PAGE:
MESA, ARIZ. — Increasingly frustrated with their inability to close a deal with Manny Ramirez, the Dodgers took an unexpected turn in their negotiations with his agent, Scott Boras.
They made it personal.
The Dodgers took a swipe at Boras in a strongly worded news release they issued Thursday night to report that the free-agent outfielder had rejected the two-year, $45-million offer the team made Wednesday.
That prompted a curious response from the Boras camp, which released a statement of its own saying that it was waiting for a response from the Dodgers about the two counterproposals it made Thursday, the most recent being for -- guess how much? -- $45 million over two years.
So why would Boras propose the very deal he rejected?
Did Boras turn down the offer and panic upon realizing that Ramirez had no other suitors? Or was the deal he was proposing a different one than the one Ramirez was offered Wednesday?
What isn't known is whether there are any other teams actively pursuing Ramirez.
What is known is that, according to sources with knowledge of the situation who weren't authorized to comment publicly on the matter, parts of Ramirez's salary would have been deferred under the Dodgers' proposal. The Dodgers offered Ramirez a deal that would've paid him $25 million this year and included a $20-million player option for 2010.
Boras wouldn't comment and directed questions to the Dodgers. What he did say was that he never rejected the Dodgers' offer.
"They asked me to respond to them and I gave them a counterproposal within the framework of the structure we had agreed upon," Boras said.
Dodgers General Manager Ned Colletti didn't return a message left on his cellphone. Spokesman Josh Rawitch later sent The Times an e-mail saying that the Dodgers wouldn't issue any comments Thursday night other than McCourt's.
The electronic firestorm was started by the Dodgers, who sent a mass e-mail with a subject line that read, "Boras Rejects Dodgers Offer to Manny Ramirez."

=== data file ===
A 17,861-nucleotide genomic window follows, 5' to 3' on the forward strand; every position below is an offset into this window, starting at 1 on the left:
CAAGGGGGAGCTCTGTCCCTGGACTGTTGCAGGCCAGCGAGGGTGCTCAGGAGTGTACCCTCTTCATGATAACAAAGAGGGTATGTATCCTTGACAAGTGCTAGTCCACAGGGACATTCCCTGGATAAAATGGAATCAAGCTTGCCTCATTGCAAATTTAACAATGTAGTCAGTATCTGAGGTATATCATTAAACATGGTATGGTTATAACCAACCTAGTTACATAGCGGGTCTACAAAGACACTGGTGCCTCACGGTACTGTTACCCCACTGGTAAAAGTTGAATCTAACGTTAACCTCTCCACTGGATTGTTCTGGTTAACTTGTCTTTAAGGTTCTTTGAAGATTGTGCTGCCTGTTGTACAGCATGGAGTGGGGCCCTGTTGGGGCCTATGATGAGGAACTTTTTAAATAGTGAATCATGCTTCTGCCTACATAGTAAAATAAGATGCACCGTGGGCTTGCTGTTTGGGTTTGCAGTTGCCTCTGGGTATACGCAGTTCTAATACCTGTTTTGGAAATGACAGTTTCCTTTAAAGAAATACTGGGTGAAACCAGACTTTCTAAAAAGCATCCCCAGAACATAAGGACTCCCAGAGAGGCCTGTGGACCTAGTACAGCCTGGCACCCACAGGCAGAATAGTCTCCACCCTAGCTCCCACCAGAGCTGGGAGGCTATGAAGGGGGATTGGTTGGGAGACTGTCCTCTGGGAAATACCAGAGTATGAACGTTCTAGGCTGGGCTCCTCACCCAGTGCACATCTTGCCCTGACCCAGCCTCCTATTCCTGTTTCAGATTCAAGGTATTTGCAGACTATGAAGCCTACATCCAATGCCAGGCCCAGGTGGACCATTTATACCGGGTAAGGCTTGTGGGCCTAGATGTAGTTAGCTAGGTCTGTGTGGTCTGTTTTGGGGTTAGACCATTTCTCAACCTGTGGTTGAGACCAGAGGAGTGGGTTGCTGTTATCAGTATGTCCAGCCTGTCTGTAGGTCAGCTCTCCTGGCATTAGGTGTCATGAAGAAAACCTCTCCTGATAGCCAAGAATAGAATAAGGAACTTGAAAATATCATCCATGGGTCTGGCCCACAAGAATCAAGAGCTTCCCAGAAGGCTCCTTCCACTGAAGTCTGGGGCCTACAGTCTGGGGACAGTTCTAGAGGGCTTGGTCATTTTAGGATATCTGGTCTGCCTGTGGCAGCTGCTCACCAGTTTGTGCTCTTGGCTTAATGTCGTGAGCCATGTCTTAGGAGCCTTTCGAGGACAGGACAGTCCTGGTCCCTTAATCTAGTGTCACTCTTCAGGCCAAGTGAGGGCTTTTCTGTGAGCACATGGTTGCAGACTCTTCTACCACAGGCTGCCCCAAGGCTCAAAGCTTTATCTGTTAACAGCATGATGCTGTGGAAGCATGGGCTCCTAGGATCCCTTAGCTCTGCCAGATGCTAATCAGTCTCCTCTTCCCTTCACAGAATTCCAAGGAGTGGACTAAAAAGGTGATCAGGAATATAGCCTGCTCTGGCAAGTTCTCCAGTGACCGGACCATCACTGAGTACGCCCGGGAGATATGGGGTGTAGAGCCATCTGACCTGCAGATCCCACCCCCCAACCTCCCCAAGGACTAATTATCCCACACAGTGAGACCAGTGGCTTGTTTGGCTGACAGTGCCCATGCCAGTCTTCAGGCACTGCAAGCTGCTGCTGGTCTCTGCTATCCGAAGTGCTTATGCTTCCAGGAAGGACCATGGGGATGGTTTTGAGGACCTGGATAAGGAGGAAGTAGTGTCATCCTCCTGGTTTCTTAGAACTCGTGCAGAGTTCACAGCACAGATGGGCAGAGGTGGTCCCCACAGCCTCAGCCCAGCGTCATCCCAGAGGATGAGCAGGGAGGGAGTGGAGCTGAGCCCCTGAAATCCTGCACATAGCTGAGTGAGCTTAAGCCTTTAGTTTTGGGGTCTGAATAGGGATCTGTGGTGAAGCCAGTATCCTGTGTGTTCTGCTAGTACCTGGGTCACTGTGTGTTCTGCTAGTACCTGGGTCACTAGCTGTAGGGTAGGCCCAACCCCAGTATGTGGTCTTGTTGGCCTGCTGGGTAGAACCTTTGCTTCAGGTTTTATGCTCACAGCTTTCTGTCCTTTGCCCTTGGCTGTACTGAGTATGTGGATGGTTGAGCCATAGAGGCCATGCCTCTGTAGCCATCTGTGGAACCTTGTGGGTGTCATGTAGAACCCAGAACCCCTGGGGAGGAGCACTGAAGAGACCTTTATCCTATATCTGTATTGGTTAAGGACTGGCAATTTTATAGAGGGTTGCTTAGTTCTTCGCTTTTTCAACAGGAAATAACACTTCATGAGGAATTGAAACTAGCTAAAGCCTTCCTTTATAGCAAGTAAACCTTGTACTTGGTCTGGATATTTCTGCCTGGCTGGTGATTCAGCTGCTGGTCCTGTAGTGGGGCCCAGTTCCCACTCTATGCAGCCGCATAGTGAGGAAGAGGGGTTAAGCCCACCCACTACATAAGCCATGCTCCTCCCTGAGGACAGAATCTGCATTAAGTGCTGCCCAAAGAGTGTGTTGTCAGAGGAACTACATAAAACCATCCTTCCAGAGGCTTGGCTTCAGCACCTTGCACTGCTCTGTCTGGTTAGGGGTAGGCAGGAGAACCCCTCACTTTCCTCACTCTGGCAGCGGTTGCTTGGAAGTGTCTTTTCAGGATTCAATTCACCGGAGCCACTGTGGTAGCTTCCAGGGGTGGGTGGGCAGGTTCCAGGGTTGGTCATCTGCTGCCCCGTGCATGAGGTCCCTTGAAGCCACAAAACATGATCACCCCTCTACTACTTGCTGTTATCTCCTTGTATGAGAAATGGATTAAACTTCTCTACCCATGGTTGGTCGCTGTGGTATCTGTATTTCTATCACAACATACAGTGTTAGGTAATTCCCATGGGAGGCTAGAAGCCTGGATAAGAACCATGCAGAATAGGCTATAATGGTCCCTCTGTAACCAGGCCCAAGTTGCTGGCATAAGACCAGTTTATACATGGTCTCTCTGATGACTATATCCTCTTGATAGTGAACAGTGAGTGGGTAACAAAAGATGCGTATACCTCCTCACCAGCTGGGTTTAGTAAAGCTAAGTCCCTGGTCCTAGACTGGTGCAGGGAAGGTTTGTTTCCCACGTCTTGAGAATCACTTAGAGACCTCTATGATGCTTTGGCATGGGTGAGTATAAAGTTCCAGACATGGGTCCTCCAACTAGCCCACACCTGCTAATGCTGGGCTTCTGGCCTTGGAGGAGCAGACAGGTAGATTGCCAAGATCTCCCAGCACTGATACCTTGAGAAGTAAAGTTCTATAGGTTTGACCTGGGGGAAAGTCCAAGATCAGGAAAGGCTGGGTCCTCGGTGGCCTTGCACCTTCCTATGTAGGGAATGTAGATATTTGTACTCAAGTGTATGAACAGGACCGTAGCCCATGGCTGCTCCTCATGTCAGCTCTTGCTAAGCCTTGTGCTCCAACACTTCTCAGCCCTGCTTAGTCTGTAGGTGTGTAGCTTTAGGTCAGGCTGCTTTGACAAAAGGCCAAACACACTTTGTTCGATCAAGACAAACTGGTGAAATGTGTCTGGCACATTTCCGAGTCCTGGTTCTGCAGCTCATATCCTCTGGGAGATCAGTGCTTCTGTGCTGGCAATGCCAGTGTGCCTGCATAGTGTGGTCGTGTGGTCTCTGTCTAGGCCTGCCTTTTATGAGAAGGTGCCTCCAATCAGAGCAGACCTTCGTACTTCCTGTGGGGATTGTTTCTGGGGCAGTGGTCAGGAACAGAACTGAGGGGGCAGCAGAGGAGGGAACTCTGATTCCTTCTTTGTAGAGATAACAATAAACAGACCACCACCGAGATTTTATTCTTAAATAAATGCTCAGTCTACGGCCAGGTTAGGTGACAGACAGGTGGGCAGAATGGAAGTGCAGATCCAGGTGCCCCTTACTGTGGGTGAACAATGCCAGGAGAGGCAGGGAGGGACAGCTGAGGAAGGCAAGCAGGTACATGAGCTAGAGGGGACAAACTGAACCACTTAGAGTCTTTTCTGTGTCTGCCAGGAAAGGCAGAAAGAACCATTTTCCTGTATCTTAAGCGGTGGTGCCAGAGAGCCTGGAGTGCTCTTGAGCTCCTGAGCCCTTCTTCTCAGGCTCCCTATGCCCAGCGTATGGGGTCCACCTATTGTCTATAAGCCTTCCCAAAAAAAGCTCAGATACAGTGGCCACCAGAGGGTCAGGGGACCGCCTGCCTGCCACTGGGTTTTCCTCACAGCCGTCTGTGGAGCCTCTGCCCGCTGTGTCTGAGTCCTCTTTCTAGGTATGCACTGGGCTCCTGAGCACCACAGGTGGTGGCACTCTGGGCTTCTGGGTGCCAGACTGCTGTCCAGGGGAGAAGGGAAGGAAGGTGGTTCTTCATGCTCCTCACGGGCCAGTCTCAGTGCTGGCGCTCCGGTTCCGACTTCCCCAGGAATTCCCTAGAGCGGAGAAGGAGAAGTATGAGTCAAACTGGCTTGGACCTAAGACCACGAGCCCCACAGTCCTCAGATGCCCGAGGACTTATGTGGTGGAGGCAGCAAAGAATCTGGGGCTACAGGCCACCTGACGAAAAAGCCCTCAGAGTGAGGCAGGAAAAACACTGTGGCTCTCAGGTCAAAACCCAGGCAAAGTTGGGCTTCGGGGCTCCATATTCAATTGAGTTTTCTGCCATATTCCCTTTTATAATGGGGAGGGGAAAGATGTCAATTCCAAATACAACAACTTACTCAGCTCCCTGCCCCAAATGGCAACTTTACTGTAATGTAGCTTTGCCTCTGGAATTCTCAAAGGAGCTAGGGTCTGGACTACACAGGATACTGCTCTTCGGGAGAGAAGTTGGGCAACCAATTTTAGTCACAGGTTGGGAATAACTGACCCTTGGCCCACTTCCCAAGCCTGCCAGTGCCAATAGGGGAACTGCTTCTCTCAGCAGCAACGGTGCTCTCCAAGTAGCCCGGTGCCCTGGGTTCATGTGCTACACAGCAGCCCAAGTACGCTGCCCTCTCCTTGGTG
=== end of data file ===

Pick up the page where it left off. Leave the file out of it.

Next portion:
"The Dodgers today received a letter from Scott Boras, the agent for Manny Ramirez, rejecting the offer that the club made yesterday," the release read. "This rejection is the fourth by the agent in the club's attempts to sign Manny."
The release revealed the growing tension between Dodgers owner Frank McCourt and Boras, as it included a quote from McCourt mocking the agent and ended with him stating: "So we start from scratch."
The statement from Boras countered: "We are continuing to work within the scope of the parameters established during our discussion Wednesday afternoon at Dodger Stadium, which included a two-year term and ability for the player to void the contract after the first year. Per that face-to-face meeting, we agreed to continue to have discussions until Friday at noon, which included our two proposals today, our most recent at two years, $45 million. We are waiting to hear their response."
Until the Dodgers and Boras released their respective statements, they appeared to be making progress in the negotiations. The inclusion of the opt-out clause, which would let Ramirez re-enter the free-agent market next winter if he desired, was said by Colletti to be a "significant" concession by the Dodgers and "a great stride for them."
The Dodgers included a similar provision in the contract of another Boras client, J.D. Drew, who unexpectedly opted out of a five-year, $55-million deal at the end of the 2006 season, forcing the Dodgers to overpay Juan Pierre to fill his position.
Drew's sudden defection was only one of McCourt's dealings with Boras that drew the owner's ire.
The agent represented Luke Hochevar, the Dodgers' first-round draft choice in 2005, whom the club failed to sign. Hochevar re-entered the draft the next year and signed with the Kansas City Royals, who paid him significantly more than what the Dodgers had offered him.
Boras also negotiated a two-year, $36.2-million deal with the Dodgers on behalf of Andruw Jones, who was one of the greatest free-agent busts in history. The Dodgers granted him an unconditional release this winter after deferring most of the $22 million he was still owed.
The Dodgers' news release included this quote from McCourt:
"We love Manny Ramirez. And we want Manny back, but we feel we are negotiating against ourselves. When his agent finds those 'serious offers' from other clubs, we'll be happy to re-start the negotiations."
The final sentence of that paragraph was a reference to Boras' response to the Dodgers' initial offer, which was also for $45 million over two years. That offer would've paid Ramirez $15 million this season, $22.5 million the next and included a $22.5-million option for 2011 that the Dodgers could've bought out for $7.5 million.
What were Boras' thoughts?
He said he was looking forward to fielding "serious offers" from other teams when the Dodgers' exclusive window to negotiate with Ramirez expired.
The Dodgers later offered Ramirez arbitration and a one-year, $25-million deal. Both were rejected.